SOLUTION The solid E and its projection onto the xyplane are shown in Figure 14. The
lower and upper surfaces of E are the planes z 0 and z x, so we describe E as a
type 1 region: Խ E ͕͑x, y, z͒ Ϫ1 ഛ y ഛ 1, y 2 ഛ x ഛ 1, 0 ഛ z ഛ x͖
y z x=¥ z=x
E D 0 x 0
x y 1 FIGURE 14 Then, if the density is ͑x, y, z͒ , the mass is
m yyy dV y
E y 1 Ϫ1
2 1 Ϫ1 y y 1 Ϫ1 1 y2 1 y y
y2 x 0 x dx dy dz dx dy y 1 Ϫ1 ͫͬ
x2
2 1 x1 dy xy 2 ͑1 Ϫ y 4 ͒ dy y ͑1 Ϫ y 4 ͒ dy ͫ ͬ yϪ y5
5 0 1 0 4
5 x=1 5E16(pp 10641073) ❙❙❙❙ 1066 1/18/06 4:42 PM Page 1066 CHAPTER 16 MULTIPLE INTEGRALS Because of the symmetry of E and about the xzplane, we can immediately say that
Mxz 0 and, therefore, y 0. The other moments are
Myz yyy x dV y Ϫ1 E y 1 y Ϫ1 2
3 1 y y 1 0
3 1 Ϫ1 2 y y
1 y ͑x, y, z͒ 5. 0 3 1 yyy
0 ■ 0 ■ 7–16 7. xϩz 0  4. 6xz dy dx dz s1Ϫz 0 2 x 0 ͩ 4
7 0 z dz dx dy zx z2
2 1 y7
yϪ
7 dx dy z0
2 1 y y
Ϫ1 1 y 2 x 2 dx dy 2
7 Myz Mxz Mxy
,
,
m
m
m ͪ 5
( 5 , 0, 14 )
7 2 ze y dx dz dy ■ ■ ■ 6.
■ ■ where E is bounded by the planes x 0, y 0,
z 0, and 2x ϩ 2y ϩ z 4 xxxE xy dV ,
xxxE xz dV , 13. xxxE x 2e y dV , 14. Evaluate the iterated integral.
z 1 ͫͬ y dy xy 2 xxxE y dV , xxxE ͑x ϩ 2y͒ dV , where E is bounded by the parabolic cylinder using three different orders of integration. 0 1 y y ͫͬ
ͫ ͬ 12. Խ E ͕͑x, y, z͒ Ϫ1 ഛ x ഛ 1, 0 ഛ y ഛ 2, 0 ഛ z ഛ 1͖ yyy Ϫ1 x3
3 11. 2. Evaluate the integral xxxE ͑xz Ϫ y 3͒ dV , where 3. y x1 1 10. respect to z , then x, and then y.  x dz dx dy Exercises 1. Evaluate the integral in Example 1, integrating ﬁrst with 3–6 1 ͑1 Ϫ y 6 ͒ dy Therefore, the center of mass is  16.7 0 2
͑1 Ϫ y ͒ dy
3 1 0 x 6 Ϫ1 y y 2 x dx dy 2 E 1 y y 2 Mxy yyy z dV y 1 1 2x yy y
0 1 x z y 0 0 yyy
0 ■ y 0 2xyz dz dy dx ■ where E is the solid tetrahedron with vertices
͑0, 0, 0͒, ͑0, 1, 0͒, ͑1, 1, 0͒, and ͑0, 1, 1͒
where E is bounded by the parabolic cylinder
z 1 Ϫ y 2 and the planes z 0, x 1, and x Ϫ1
y x 2 and the planes x z, x y, and z 0 2 zeϪy dx dy dz
■ where E is the solid tetrahedron with vertices
͑0, 0, 0͒, ͑1, 0, 0͒, ͑0, 2, 0͒, and ͑0, 0, 3͒ 15.
■ Evaluate the triple integral. xxxE 2x dV , where Խ xxxE x dV , where E is bounded by the paraboloid x 4y 2 ϩ 4z 2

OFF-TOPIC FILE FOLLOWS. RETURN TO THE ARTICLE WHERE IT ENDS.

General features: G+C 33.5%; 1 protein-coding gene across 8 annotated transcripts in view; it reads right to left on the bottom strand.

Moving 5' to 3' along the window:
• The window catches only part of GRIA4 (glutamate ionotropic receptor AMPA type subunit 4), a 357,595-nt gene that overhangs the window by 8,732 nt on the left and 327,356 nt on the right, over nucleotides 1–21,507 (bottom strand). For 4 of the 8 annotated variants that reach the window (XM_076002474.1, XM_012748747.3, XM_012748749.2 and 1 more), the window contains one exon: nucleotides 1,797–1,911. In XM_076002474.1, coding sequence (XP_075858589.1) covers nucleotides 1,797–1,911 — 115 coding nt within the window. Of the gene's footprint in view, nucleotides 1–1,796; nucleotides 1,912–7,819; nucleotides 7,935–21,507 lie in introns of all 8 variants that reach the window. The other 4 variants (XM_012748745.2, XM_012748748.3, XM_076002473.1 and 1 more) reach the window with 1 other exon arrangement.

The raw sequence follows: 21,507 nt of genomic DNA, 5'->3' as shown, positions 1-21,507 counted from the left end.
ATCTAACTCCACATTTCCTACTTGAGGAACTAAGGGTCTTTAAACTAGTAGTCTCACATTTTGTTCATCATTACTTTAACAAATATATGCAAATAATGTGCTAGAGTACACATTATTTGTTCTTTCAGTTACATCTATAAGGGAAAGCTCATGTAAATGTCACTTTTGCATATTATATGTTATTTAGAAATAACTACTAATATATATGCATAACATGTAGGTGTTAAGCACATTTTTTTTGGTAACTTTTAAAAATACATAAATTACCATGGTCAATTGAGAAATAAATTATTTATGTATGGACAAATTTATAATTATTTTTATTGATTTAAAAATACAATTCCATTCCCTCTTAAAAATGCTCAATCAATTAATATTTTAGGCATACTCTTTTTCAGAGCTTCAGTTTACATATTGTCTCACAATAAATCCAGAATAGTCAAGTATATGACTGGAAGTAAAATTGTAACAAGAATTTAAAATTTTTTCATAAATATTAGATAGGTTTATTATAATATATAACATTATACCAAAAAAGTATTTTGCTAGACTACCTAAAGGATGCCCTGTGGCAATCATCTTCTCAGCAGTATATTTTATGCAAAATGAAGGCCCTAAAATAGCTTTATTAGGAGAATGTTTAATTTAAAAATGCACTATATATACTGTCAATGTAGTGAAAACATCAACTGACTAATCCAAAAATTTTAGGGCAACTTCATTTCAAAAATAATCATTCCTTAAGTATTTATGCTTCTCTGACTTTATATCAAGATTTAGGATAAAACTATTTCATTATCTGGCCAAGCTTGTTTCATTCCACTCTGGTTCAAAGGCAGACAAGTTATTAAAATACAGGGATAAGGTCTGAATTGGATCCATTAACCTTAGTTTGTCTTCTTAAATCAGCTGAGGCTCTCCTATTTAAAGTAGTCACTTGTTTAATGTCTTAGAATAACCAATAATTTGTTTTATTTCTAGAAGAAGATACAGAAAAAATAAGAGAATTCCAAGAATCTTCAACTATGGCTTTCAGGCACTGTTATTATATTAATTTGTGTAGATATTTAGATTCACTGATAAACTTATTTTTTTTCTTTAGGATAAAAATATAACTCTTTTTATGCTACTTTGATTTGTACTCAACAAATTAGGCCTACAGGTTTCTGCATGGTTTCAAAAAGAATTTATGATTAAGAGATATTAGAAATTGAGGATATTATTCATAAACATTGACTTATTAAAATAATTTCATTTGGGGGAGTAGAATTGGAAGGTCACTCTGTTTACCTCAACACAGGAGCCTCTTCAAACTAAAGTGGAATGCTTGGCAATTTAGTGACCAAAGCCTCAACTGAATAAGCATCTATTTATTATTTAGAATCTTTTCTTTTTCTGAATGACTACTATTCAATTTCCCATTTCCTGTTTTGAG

and the plane x 4 ■ 16. xxxE z dV , where E is bounded by the cylinder y 2 ϩ z 2 9 and
the planes x 0, y 3x, and z 0 in the ﬁrst octant ■ ■ ■ ■ ■ ■ ■ ■ ■ ■ ■ ■ E {͑x, y, z͒ 0 ഛ y ഛ 2, 0 ഛ x ഛ s4 Ϫ y 2, 0 ഛ z ഛ y} 9. xxxE yz cos͑x 5 ͒ dV , where 17–20 E ͕͑x, y, z͒ 0 ഛ x ഛ 1, 0 ഛ y ഛ x, x ഛ z ഛ 2x͖ 8. 17. The tetrahedron enclosed by the coordinate planes and the where E lies under the plane z 1 ϩ x ϩ y
and above the region in the xyplane bounded by the curves
y sx, y 0, and x 1 18. The solid bounded by the cylinder y x 2 and the planes Խ xxxE 6xy dV ,  Use a triple integral to ﬁnd the volume of the given solid. plane 2x ϩ y ϩ z 4
z 0, z 4, and y 9 5E16(pp 10641073) 1/18/06 4:42 PM Page 1067 SECTION 16.7 TRIPLE INTEGRALS 19. The solid enclosed by the cylinder x 2 ϩ y 2 9 and the planes ❙❙❙❙ 1067 31. The ﬁgure shows the region of integration for the integral y ϩ z 5 and z 1 1 20. The solid enclosed by the paraboloid x y 2 ϩ z 2 and the 0 plane x 16 ■ ■ ■ ■ ■ ■ ■ ■ ■ ■ ■ 1 yy y
■ sx cut from the cylinder y 2 ϩ z 2 1 by the planes y x and
x 1 as a triple integral.
(b) Use either the Table of Integrals (on the back Reference
Pages) or a computer algebra system to ﬁnd the exact value
of the triple integral in part (a). z
1 z=1y 22. (a) In the Midpoint Rule for triple integrals we use a triple Riemann sum to approximate a triple integral over a box
B, where f ͑x, y, z͒ is evaluated at the center ͑ xi , yj , zk ͒
of the box Bijk. Use the Midpoint Rule to estimate
2
2
2
xxxB eϪx Ϫy Ϫz dV , where B is the cube deﬁned by